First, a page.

1. DOUGLAS ANKRAH. Owner and founder of Lab Bar, Soho. Author of Shaken, not Stirred, and creator of the infamous Pornstar Martini. Douglas always has been and continues to be a visionary and trailblazer.
2. HENRY BESANT. “When I came back from San Francisco, I got into contact with Henry asking if I could work with him at the Lonsdale Bar. We soon realized we had many similar interests and visions for the bar industry and very quickly set up a bar consultancy agency called Worldwide Cocktail Club.” Together they co-authored a book called Margarita Rocks; opened their first venue, Green & Red; and helped with the creation of Altos tequila.
3. DICK BRADSELL. Godfather of the London Cocktail scene, Dick almost single-handedly put London cocktails on the global map. He is the creator of more modern-day classics than any other bartender. We now see many of his wonderful creations on menus all over the world.
4. JULIO BERMEJO. “Responsible for me and countless others falling head over heels in love with 100% agave tequila. He is also the creator of my favorite cocktail, the Tommy’s Margarita and is the master of hospitality.”
5. DON JAVIER DELGADO CORONA. Owner of La Capilla in the town of Tequila, Mexico, and creator of the cocktail Batanga. Sadly, he passed away last year at the age of 95 but could still be found behind the bar making his signature drink just five years ago. He started bartending in 1945 and had 70 years behind the stick.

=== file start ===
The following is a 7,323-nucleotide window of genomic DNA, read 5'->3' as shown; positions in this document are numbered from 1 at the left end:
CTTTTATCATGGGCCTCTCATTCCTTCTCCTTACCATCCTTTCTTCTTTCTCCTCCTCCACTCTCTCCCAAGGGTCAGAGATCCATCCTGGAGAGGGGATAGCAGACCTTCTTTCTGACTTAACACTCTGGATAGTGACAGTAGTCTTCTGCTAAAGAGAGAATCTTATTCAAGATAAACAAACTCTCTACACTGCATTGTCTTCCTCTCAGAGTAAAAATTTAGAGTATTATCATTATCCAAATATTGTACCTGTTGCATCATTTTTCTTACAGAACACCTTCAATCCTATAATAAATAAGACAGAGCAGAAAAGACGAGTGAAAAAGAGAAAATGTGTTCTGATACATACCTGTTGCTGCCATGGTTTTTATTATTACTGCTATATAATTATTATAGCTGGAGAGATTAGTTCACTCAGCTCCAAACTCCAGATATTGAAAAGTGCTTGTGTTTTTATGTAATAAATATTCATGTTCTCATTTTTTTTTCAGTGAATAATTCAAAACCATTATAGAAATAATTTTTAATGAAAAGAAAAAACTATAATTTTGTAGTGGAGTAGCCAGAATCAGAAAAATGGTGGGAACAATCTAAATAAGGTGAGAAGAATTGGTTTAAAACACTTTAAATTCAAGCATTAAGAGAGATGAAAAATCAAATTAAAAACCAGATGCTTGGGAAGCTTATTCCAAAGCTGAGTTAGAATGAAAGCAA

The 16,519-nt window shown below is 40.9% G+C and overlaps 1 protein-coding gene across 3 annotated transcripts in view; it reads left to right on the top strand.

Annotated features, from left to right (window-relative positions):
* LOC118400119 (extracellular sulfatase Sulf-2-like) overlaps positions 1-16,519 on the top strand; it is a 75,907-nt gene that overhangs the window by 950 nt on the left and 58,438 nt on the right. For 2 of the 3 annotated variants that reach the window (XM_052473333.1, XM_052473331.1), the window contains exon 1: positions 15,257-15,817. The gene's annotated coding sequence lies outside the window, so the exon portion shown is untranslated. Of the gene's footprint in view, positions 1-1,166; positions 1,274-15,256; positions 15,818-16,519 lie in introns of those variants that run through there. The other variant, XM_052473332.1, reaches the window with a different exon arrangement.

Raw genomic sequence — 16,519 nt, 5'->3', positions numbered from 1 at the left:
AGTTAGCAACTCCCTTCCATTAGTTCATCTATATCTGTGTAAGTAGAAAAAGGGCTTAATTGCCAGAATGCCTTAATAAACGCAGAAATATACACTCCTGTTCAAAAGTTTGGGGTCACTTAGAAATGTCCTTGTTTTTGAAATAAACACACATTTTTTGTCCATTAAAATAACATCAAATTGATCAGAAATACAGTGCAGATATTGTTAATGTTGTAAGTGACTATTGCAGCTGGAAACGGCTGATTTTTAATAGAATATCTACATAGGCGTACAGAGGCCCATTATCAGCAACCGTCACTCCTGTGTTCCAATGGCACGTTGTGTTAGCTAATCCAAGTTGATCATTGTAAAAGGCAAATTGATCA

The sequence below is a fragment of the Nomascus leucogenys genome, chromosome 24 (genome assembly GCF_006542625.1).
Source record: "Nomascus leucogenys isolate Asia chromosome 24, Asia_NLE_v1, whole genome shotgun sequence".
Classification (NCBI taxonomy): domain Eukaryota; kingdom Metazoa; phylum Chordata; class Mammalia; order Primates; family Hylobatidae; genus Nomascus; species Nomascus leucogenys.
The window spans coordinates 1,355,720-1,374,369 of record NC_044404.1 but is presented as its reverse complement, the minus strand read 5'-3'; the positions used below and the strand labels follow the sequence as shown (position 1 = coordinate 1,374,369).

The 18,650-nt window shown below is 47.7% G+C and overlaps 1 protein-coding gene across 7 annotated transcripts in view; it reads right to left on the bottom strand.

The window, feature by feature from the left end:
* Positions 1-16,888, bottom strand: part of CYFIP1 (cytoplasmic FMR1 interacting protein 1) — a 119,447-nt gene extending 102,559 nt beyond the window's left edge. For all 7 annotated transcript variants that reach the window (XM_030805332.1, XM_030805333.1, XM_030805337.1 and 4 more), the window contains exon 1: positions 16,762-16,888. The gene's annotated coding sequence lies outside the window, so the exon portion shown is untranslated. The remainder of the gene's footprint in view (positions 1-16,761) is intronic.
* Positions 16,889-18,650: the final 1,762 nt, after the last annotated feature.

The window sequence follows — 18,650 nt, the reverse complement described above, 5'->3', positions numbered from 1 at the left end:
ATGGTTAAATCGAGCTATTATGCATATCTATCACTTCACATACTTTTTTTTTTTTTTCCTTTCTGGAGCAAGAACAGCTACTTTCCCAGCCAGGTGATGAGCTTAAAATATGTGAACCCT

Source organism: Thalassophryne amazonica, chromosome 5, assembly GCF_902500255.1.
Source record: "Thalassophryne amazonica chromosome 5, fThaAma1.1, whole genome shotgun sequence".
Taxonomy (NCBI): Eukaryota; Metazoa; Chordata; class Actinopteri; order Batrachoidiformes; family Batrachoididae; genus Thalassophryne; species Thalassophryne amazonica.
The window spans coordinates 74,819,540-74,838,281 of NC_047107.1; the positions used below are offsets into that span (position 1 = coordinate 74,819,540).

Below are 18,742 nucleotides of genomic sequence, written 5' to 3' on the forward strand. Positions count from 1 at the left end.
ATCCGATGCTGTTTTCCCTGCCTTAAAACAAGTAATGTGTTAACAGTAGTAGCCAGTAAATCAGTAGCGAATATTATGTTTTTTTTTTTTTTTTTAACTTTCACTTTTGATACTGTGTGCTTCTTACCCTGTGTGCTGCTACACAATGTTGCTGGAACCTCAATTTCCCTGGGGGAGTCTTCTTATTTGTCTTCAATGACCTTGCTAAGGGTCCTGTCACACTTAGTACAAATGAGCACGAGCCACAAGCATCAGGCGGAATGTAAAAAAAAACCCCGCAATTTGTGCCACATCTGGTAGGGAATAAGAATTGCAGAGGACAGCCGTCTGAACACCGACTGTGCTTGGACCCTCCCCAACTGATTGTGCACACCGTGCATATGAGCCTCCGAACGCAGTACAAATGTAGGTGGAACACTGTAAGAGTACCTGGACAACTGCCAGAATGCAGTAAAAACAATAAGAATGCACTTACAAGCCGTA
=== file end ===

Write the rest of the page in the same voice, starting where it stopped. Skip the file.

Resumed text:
“A gentle man with a beautiful smile and always something positive to say.”
This has been a very unique year, and the profession has been seriously impacted; And yet, our community stands firm, continuously generating the new ideas and inspiration which so characterize it.
It’s true. The community that we have created and the global bartender network is tighter than ever—we communicate, we see each other and we send each other strength and energy.
In the majority of cases, bartenders celebrate their day working, which is the best way to honor the profession.
This year, at Florería Atlántico, we raise our glasses of Altos tequila in a grand toast right in the middle of the work shift, to celebrate World Bartenders Day.
“We invite the entire Tahona Society community to toast together. Let’s unite at the same moment in the day to raise a glass to those who are not near and send them our best energy and good wishes,” Tato celebrates.
Finally, we want to take this moment to congratulate all of the winners of the Altos Bartenders’ Bartender Award, in the context of The World’s 50 Best Bars. Cheers to Shingo Gokan, Jay Khan, Vijay Mudalair, Joe Schofield, Monica Berg and Ian Griffiths!
“One celebration that’s close to my heart and that I’m happy to be a part of is World Bartender Day. This year I’ll be toasting my bartending friends all over the globe with a tequila Old Fashioned, playing homage to one of the earliest recognized cocktails but using a Mexican spirit instead of American whisky, of course.”Dré Masso, co-creator and Brand Ambassador of Altos tequila